Bottom of the class... aerated concrete crisis might reach far beyond the classroom
Reinforced autoclaved aerated concrete (RAAC for short) was used extensively throughout the post-war period as a cost-efficient and lightweight construction method, especially in public buildings.
Given the product’s 30-year lifespan and fragile nature, we returned from the summer holidays this week to a warning over the estimated 156 schools built using RAAC.
Speaking of other well-known aerated products, some commentators have likened the material to an Aero chocolate bar – however, construction experts have said it’s in fact as brittle as a Crunchie.
Safety measures are in place for 52 of these schools – due to a critical risk – with a third of the schools affected by RAAC needing to delay the start of term or using remote learning.
Meeting Place’s Joseph Baum – who is also Buckinghamshire Council’s Deputy Cabinet Member for Skills – reflects on the physical and metaphorical foundations needed in education policy, as highlighted by the recent crisis:
“Politicians – left or right, local or national – have always believed that education is a key route to achieving social mobility. From Tony Blair’s three priorities of “Education, Education, Education”, to the recent shift in focus on apprenticeships and skills, as part of the “Levelling Up” agenda.
“At a local level, councils are adopting this focus too. As the Deputy Cabinet Member responsible for Skills and Schools, the council has made it our central mission to realise the talent and potential that lies in every single Buckinghamshire resident – from hosting jobs and apprenticeships fairs, to schools’ awards evenings, so those in education feel valued and recognised.
“But here is the problem – the warm words of politicians and the good intentions and efforts of those in local government are only as good as the foundations that they are built on. When it comes to our schools, this has proven to be the case quite literally in the last few days, as head teachers and governing bodies come to terms with the building materials of their classrooms.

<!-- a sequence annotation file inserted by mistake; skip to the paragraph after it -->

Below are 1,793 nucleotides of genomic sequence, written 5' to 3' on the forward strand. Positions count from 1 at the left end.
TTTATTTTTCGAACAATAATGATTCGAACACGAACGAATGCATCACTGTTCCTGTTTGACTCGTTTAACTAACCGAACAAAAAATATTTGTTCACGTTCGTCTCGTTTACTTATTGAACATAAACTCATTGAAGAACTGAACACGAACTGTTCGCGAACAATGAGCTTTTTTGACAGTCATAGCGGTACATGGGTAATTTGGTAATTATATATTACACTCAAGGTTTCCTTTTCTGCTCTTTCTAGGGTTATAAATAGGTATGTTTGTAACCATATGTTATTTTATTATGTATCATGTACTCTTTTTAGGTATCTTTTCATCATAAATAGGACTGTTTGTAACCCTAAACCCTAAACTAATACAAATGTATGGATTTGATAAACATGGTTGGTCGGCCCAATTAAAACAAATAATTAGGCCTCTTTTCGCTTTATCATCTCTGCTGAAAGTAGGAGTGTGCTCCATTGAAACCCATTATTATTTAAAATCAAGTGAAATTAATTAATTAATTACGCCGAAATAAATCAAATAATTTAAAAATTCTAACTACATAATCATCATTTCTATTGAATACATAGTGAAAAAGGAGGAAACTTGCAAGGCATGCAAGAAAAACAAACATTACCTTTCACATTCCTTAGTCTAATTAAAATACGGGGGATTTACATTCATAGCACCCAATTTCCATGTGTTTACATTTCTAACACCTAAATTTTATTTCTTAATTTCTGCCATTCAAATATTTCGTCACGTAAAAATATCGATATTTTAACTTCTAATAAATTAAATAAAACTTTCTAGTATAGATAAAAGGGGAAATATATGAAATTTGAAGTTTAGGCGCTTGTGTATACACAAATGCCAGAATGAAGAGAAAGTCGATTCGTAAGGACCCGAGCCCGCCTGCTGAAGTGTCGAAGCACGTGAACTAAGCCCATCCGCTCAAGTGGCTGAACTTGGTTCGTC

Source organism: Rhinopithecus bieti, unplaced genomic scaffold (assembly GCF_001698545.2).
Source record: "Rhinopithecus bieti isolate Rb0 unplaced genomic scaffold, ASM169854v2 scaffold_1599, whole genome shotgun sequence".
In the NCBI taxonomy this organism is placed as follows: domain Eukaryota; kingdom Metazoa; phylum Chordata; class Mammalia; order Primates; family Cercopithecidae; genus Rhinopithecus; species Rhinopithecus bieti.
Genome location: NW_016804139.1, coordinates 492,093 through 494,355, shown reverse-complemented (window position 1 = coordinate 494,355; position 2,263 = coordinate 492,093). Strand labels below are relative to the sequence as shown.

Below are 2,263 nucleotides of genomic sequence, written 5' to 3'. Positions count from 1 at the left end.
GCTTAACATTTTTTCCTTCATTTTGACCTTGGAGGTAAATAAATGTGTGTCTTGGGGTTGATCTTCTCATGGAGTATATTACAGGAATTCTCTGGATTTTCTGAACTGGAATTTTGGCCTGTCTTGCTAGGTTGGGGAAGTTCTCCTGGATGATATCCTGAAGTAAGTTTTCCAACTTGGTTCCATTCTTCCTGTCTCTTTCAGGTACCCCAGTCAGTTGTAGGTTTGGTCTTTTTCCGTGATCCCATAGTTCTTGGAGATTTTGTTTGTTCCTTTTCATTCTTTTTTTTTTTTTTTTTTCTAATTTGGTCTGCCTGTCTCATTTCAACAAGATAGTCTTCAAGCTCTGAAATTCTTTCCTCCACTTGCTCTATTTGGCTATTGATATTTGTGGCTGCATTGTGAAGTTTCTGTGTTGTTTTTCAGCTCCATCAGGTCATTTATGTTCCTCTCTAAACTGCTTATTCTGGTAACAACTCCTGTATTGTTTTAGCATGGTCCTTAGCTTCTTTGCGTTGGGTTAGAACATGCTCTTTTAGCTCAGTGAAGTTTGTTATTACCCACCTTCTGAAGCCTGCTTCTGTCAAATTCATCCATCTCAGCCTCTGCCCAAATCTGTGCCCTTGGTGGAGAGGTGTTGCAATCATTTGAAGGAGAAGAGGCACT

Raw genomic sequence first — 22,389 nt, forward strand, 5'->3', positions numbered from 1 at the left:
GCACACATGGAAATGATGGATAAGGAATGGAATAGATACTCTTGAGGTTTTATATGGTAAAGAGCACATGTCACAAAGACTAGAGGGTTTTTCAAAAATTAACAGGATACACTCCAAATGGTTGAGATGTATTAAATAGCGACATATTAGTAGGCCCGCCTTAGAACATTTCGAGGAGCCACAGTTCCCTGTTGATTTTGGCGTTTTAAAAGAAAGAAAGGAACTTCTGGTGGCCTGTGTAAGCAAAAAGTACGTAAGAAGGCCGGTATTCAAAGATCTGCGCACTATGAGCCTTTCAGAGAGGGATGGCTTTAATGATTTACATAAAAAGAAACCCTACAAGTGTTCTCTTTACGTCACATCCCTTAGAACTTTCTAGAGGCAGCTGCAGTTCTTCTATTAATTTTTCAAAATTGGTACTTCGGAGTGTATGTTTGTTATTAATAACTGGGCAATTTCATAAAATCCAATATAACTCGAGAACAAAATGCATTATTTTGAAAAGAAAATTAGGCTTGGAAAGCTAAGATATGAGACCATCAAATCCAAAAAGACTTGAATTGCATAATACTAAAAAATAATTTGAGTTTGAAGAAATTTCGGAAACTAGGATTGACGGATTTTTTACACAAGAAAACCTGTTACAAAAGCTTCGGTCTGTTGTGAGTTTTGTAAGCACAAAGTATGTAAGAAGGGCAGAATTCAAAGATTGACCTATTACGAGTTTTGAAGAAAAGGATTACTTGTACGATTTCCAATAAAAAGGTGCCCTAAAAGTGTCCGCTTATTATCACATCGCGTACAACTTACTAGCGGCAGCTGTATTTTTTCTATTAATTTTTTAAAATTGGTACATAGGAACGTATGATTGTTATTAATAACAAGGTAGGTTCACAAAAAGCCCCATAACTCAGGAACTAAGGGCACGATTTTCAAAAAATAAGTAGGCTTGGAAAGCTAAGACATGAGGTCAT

“In politics, there is very little reward for seeing the bigger picture – with the constant quest for votes leading to funds being redirected elsewhere. RAAC serves as a tangible example of catastrophic short-termism when it comes to central government spending.
“The need for strong foundations, physically and metaphorically, is also true when it comes to our wider public realm.”
Jake Setterfield reflects on how RAAC could become a ticking time bomb for the wider built environment:
“As well as being used in schools across the UK, any post-war public building – hospitals, courts, and police stations – could be impacted by RAAC.
“According to a study by Loughborough University, tens of thousands of RAAC panels are thought to be in place in buildings across the UK. Although the news agenda is currently focused on schools, it will no doubt move towards the built environment more broadly, with potentially huge ramifications for remediating, reinforcing or outright rebuilding. Potentially, it could be on the same scale as the cladding scandal.
“And it’s not just public sector buildings… Although RAAC’s use ended in the 90s, aerated blocks and poor-quality materials have proliferated across the sector in residential properties. Whilst that might not create a critical risk akin to the schools, it will no doubt expose other areas across the construction sector where costs have been cut at the expense of a building’s shelf life.
“A sensible reform would be to focus on build quality and longevity, striving to deliver both environmental and economic benefits by constructing buildings which last.
“And whether it’s rebuilding schools or remediating public buildings, what will be key in the wake of the impending crisis will be to build strong foundations through construction and with communities. We must re-engender trust with the communities that will eventually use these new buildings for generations to come, not just for a few decades before they crumble.”
Meeting Place recently engaged with the communities of Bury St Edmunds to understand how a brand-new hospital could be brought forward to replace the 1970s West Suffolk Hospital, which faced RAAC issues of its own.
Click here to read more about how we engendered trust with communities, received 1,700 feedback forms and how the application was approved by West Suffolk Planning Committee.